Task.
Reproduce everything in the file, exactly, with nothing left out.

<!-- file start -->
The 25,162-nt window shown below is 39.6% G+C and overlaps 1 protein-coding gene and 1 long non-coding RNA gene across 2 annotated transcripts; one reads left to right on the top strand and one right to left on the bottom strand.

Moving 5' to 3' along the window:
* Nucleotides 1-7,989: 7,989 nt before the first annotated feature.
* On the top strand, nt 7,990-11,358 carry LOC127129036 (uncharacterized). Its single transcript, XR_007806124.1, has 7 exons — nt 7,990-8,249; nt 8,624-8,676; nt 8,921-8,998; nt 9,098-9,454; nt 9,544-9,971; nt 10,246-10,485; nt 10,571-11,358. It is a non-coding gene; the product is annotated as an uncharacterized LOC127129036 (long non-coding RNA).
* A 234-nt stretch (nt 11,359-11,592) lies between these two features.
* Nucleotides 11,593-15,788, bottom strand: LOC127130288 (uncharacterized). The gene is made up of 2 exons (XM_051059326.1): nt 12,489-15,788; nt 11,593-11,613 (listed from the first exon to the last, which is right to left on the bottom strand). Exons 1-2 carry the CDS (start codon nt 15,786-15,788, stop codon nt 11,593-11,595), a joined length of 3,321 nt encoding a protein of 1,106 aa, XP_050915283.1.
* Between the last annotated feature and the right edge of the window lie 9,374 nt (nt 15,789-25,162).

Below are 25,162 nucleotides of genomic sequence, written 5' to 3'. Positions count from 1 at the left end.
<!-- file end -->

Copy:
The 25,162-nt window shown below is 39.6% G+C and overlaps 1 protein-coding gene and 1 long non-coding RNA gene across 2 annotated transcripts; one reads left to right on the top strand and one right to left on the bottom strand.

Moving 5' to 3' along the window:
* Nucleotides 1-7,989: 7,989 nt before the first annotated feature.
* On the top strand, nt 7,990-11,358 carry LOC127129036 (uncharacterized). Its single transcript, XR_007806124.1, has 7 exons — nt 7,990-8,249; nt 8,624-8,676; nt 8,921-8,998; nt 9,098-9,454; nt 9,544-9,971; nt 10,246-10,485; nt 10,571-11,358. It is a non-coding gene; the product is annotated as an uncharacterized LOC127129036 (long non-coding RNA).
* A 234-nt stretch (nt 11,359-11,592) lies between these two features.
* Nucleotides 11,593-15,788, bottom strand: LOC127130288 (uncharacterized). The gene is made up of 2 exons (XM_051059326.1): nt 12,489-15,788; nt 11,593-11,613 (listed from the first exon to the last, which is right to left on the bottom strand). Exons 1-2 carry the CDS (start codon nt 15,786-15,788, stop codon nt 11,593-11,595), a joined length of 3,321 nt encoding a protein of 1,106 aa, XP_050915283.1.
* Between the last annotated feature and the right edge of the window lie 9,374 nt (nt 15,789-25,162).

Below are 25,162 nucleotides of genomic sequence, written 5' to 3'. Positions count from 1 at the left end.